How To Remove Mildew from Patio Furniture

Outdoor patio furniture is constantly exposed to the elements, and this includes rain and mist. That makes it an ideal environment for mildew, which grows and spreads fast in dark and damp areas.

Besides giving off a musty odor, these can discolor your brand new patio furniture and cause a series of health problems such as asthma.

The method of mildew removal that you use should vary according to the material of the furniture you use it on:

Removing Mildew from Wooden Furniture

No matter what you have heard before, bleach should not be used on wooden furniture. It can weaken and discolor the material because of how harsh it is.

Make a mild cleaning solution by mixing 1 cup of ammonia, ½ a cup of white vinegar, and ¼ cup of baking soda in a gallon of water.

Dip a sponge or a wash cloth in the solution and rub it all over the wooden parts of the furniture.

If you see a lot of mildew, use full strength white vinegar so that it can’t grow back quickly.

Removing Mildew from Wicker Furniture

Removing mildew from wicker patio furniture can be tricky since it has a lot of nooks and crannies that cannot be reached with a wash cloth or a sponge.

However, that doesn’t mean it cannot be cleaned as thoroughly as wooden furniture.

The first thing you need to do is to wipe the furniture from top to bottom using mild soap and water.

Then, use a hose to spray it thoroughly and especially the spaces you cannot reach manually. Use a high pressure nozzle on the hose if the wicker is strong enough to take the pressure.

Make sure that you are not standing too close when you are using the hose on a high pressure setting. You will get soaked or even injure yourself otherwise.

A good rule of thumb is to check the pressure of the water on a small spot in the back of the wicker to check whether it causes damage or can be used safely.

Removing Mildew from Metallic Furniture

This is, by far, the easiest surface to clean. If you notice mildew on your metal patio furniture, all you need to do is to wipe it down with some mild soap and water.

Just make sure that you remove the cushions that are on it before doing so.

Removing Mildew from Cushions

Add ½ a cup of bleach in a gallon of water and pour it in a spray bottle. Spray the mixture evenly on the cushions from front to back and then use a scrub brush to clean the mildew off.

Then, rinse the cushion with water and leave it out to dry.

Besides this cleaning method, you can also toss your patio cushions in the washing machine if they are small enough to fit in it. This way, you can ensure that they are cleaned thoroughly from the inside and out.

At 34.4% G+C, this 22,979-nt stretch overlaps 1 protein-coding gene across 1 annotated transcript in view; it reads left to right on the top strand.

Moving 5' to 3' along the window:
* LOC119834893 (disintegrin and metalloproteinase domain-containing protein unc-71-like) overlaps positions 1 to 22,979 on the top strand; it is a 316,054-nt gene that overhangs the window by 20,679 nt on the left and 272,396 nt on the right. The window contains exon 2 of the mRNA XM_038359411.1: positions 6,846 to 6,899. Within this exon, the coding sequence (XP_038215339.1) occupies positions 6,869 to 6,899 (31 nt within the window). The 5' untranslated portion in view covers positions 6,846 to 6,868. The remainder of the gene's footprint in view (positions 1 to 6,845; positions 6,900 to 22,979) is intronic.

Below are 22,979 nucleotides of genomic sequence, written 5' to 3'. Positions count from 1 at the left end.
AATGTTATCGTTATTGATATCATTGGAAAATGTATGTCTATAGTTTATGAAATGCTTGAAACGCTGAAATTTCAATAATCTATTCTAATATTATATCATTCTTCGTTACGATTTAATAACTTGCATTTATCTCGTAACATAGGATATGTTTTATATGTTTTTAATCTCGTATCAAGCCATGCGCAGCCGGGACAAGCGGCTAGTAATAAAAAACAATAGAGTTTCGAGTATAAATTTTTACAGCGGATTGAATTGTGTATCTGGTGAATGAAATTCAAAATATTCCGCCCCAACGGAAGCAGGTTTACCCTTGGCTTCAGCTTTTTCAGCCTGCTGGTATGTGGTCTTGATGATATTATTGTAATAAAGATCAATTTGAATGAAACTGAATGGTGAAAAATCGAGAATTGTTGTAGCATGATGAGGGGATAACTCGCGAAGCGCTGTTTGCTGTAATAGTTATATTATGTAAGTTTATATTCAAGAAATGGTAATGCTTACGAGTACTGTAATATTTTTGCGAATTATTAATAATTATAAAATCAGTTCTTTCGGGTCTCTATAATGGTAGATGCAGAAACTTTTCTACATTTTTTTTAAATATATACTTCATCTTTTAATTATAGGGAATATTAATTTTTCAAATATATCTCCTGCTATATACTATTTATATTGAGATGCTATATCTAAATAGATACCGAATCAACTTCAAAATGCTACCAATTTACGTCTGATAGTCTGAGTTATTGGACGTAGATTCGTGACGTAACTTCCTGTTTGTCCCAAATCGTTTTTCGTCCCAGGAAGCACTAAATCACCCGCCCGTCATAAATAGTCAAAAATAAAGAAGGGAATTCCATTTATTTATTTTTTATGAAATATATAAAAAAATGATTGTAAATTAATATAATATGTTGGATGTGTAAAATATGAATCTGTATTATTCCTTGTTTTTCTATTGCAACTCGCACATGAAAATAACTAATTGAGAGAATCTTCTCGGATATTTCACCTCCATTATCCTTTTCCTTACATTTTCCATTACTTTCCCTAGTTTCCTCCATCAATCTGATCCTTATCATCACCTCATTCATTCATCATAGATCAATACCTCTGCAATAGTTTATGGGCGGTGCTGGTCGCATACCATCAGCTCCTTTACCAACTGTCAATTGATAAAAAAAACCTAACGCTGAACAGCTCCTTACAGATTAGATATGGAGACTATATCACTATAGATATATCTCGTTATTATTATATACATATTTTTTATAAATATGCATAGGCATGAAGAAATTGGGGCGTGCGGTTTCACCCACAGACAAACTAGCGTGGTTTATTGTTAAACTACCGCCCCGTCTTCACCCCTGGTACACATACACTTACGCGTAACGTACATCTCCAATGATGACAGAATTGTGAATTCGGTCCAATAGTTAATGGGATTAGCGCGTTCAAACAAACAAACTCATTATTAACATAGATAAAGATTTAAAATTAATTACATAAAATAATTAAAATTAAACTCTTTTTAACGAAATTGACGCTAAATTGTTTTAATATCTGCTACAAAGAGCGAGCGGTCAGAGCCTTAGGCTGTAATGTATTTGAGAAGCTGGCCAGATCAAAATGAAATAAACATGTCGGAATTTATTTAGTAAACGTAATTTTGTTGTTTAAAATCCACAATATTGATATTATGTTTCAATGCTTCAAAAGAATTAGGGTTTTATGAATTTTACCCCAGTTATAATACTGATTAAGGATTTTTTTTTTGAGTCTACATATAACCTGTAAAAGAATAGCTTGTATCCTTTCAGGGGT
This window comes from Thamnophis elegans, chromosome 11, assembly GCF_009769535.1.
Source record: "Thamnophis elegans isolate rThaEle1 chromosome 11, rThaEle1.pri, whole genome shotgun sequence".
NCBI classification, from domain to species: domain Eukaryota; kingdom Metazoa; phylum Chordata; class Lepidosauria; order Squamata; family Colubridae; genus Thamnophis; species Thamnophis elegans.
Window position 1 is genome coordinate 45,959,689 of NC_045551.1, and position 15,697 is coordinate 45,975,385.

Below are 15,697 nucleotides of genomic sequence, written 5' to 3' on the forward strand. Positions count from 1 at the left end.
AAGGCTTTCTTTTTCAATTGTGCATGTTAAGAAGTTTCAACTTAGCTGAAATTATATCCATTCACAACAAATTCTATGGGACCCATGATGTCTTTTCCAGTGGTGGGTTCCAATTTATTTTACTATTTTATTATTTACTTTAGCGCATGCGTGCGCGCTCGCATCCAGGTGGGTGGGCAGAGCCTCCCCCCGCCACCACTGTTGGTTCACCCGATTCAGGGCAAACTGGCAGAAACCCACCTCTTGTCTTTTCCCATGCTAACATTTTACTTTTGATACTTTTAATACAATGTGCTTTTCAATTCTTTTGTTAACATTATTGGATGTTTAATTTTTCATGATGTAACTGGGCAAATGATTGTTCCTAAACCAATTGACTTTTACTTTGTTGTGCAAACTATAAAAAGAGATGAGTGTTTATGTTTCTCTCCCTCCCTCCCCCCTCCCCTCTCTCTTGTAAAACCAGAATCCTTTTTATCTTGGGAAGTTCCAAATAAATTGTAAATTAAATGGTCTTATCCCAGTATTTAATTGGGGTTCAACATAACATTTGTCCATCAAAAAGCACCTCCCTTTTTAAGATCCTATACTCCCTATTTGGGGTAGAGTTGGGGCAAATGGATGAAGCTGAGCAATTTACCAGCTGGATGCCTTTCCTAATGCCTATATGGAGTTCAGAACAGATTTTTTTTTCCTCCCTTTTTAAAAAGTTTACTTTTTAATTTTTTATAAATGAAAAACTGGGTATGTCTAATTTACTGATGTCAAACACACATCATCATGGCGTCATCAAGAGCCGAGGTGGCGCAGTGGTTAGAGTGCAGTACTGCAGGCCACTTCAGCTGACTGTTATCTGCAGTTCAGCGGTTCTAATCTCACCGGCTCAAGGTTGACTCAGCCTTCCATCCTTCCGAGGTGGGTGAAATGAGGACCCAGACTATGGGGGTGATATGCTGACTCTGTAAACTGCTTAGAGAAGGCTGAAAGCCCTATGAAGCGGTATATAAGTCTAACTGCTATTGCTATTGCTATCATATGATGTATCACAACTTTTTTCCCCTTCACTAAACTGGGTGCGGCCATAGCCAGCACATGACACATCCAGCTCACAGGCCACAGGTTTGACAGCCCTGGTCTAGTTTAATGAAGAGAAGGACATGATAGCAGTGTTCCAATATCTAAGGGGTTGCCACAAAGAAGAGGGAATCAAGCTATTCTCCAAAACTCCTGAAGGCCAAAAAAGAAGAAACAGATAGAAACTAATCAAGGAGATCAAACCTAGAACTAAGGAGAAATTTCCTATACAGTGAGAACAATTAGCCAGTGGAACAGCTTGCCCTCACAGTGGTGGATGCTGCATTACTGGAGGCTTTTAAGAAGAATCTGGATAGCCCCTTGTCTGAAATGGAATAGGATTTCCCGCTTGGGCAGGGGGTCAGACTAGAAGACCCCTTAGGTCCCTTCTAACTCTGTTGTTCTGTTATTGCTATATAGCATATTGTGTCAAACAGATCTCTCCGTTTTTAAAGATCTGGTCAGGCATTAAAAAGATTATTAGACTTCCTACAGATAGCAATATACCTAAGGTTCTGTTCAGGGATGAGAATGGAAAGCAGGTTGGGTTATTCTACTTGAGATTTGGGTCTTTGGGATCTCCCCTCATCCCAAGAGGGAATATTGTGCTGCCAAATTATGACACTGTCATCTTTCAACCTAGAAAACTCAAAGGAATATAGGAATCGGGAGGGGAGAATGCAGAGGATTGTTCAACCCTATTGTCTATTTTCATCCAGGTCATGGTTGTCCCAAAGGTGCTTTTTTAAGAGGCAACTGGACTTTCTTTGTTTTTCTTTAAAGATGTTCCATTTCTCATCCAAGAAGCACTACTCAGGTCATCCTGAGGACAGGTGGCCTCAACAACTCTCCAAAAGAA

However, rather than using bleach (residues of which can remain in your machine later), add a cup of white vinegar (believe me, this stuff is magic!) in the machine to ensure the mildew and mold is killed off.

Wrapping It Up...

Your patio furniture deserves just as much love and attention as your indoor sets, even if you don’t entertain guests there too often.

Do you really want to see it go to waste after all of the money you spent on it and all the time you took to shop for it?

You don’t even have to spend a whole day cleaning it when it gets too grungy to ignore. Regular upkeep can help you save a lot of time and effort.

For example, make sure that spills are cleaned up immediately before they have time to seep into the material and make sure to turn the cushions sideways after a storm to dry them out faster and prevent mildew growth.

The bottom line is that you should maintain each and every piece of your outdoor furniture to make the entire set look as amazing as it did when you first bought it.

Rather than splurging on a cleaning service, use the aforementioned tips to save money and prevent extra work.

About THE AUTHOR

Drew - Better Home DIY

Andrew

Your Better Home DIY Guide

Growing up around the farmlands of the Midwest you learn at an early age getting your hands dirty is a way of life.

Whether it was helping my Grandpa make cedar furniture, mowing neighborhood lawns or throwing bails of hay the do-it-yourself mentality runs strong in our family.

I am excited to help you tackle your projects and discover new ways to do better home diy!